Has there ever been a more divisive 9-11 memorial day?
The one thing I will say about George Bush is that he was always careful to emphasise that the war on terror was not a war against Islam and that Islam is a religion of peace.
New York City woke up yesterday to a 9/11 anniversary like no other. Blue skies hummed with the buzz of helicopters as police conducted a major operation to patrol two rival midday protests about Park51, the planned Islamic centre close to Ground Zero. The noise of the aircraft mingled with the sound of church bells ringing across Manhattan, marking the exact time that the first plane struck the World Trade Centre.
Terry Jones, the Florida pastor who threatened to burn Qur'ans outside his church, the Dove World Outreach Centre in Gainesville, had arrived in the city overnight. Supposedly seeking a meeting with backers of the so-called "Ground Zero mosque", he told NBC's Today Show, "We have decided to cancel the burning. We will definitely not burn the Qur'an."
The protesters against the Islamic centre later gathered to hear the right-wing blogger Pamela Geller, who has spearheaded the drive against the project, as well as a host of Republican politicians.
Meanwhile the march in support of Park51, proclaiming the virtues of religious tolerance, wound its way from near City Hall to close to Ground Zero itself. The duelling demonstrations were in stark contrast to the official remembrance ceremony where relatives of the dead talked solemnly about the lives lost.
Since Bush stood down the American right wing have utterly forgotten the distinction which Bush was always very careful to make, and have started to openly protest against Islam itself.
Obama attempted to remind them of what this anniversary represents:
And, of course, the Pamela Geller's of this world are doing just that. They are forgetting that, in America, all religions have the right to practice freely. They have decided that their war is against Islam, rather than against what Obama called the "sorry band of men" who have distorted Islam for their own purposes.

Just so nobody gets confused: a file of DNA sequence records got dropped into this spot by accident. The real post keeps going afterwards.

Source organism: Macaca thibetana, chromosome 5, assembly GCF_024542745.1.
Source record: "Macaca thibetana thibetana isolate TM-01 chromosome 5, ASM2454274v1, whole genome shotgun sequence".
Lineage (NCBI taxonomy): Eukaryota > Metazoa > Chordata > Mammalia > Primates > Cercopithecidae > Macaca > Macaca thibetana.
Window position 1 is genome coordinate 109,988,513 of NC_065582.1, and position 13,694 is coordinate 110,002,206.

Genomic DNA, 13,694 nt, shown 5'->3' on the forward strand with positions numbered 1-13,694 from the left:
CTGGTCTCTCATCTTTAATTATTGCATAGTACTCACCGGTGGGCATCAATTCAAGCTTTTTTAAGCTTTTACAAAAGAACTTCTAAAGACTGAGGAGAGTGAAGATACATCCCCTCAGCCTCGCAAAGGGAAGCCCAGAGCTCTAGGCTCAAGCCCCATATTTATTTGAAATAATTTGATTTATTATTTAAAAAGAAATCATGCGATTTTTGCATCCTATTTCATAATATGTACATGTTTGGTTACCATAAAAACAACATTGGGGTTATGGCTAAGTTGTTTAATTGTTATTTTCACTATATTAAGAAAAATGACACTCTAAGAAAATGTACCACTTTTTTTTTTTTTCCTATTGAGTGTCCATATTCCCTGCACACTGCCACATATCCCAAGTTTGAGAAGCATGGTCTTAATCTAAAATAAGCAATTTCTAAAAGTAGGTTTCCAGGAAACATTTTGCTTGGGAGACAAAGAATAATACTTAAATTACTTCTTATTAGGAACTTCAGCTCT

President Obama stressed that America was not at war with Islam as he decried the "sorry band of men" who attacked the nation nine years ago in memorial ceremonies at the Pentagon on Saturday.
"The perpetrators of this evil act didn't simply attack America; they attacked the very idea of America itself -- all that we stand for and represent in the world," Obama said. "And so the highest honor we can pay those we lost, indeed our greatest weapon in this ongoing war, is to do what our adversaries fear the most -- to stay true to who we are, as Americans; to renew our sense of common purpose; to say that we define the character of our country, and we will not let the acts of some small band of murderers who slaughter the innocent and cower in caves distort who we are."
Shorn of Bush's insistence of whom this battle is against, the American right are wallowing in intolerance and scaremongering. It is a pathetic thing to witness.
I never thought Bush was a great leader. And yet, when I look at where the Republican party are heading without his influence, I can see that he did very well for many years to protect that party from the worst of it's own infantile world view. Bush's world view was overly simplistic - good versus evil, us versus "them" - but, in retrospect, I can see that the vision he offered is actually a good deal more nuanced than the one currently being embraced by the party he once led, where hatred has become what unites them, and fear of others is almost a rallying cry.
Terry Jones, a minor preacher in Florida, managed to create a major furor by scheduling a ritual burning of the Koran for Sept. 11. Alarmed by hyperbolic news coverage, the top general in Afghanistan, the secretary of defense, the State Department and the president warned that such a bonfire would endanger Americans and American troops around the world.
It was bad enough to see a fringe figure acting out for cable news and Web sites, but it was deeply disturbing to hear John Boehner, the Republican leader in the House, equate Mr. Jones’s antics with the Muslim center.
In both cases, he told ABC News, “Just because you have a right to do something in America does not mean it is the right thing to do.” The Constitution does, indeed, protect both, but they are not morally equivalent. In New York City, a group of Muslims is trying to build something. Mr. Jones and his supporters are trying to tear down more than two centuries of religious tolerance.
Obama is trying to encourage Americans to reach for what is best in themselves as a nation, to remember that it is diversity which gives the US it's strength. But the Boehner's, the Palin's and the Gingrich's are behaving like lunatic hucksters, encouraging Americans to see what is different about some of their fellow citizens, demanding that some citizens show that they are "decent" and "peaceful" by giving up their First Amendment rights.
What they are engaging in is simply hateful.
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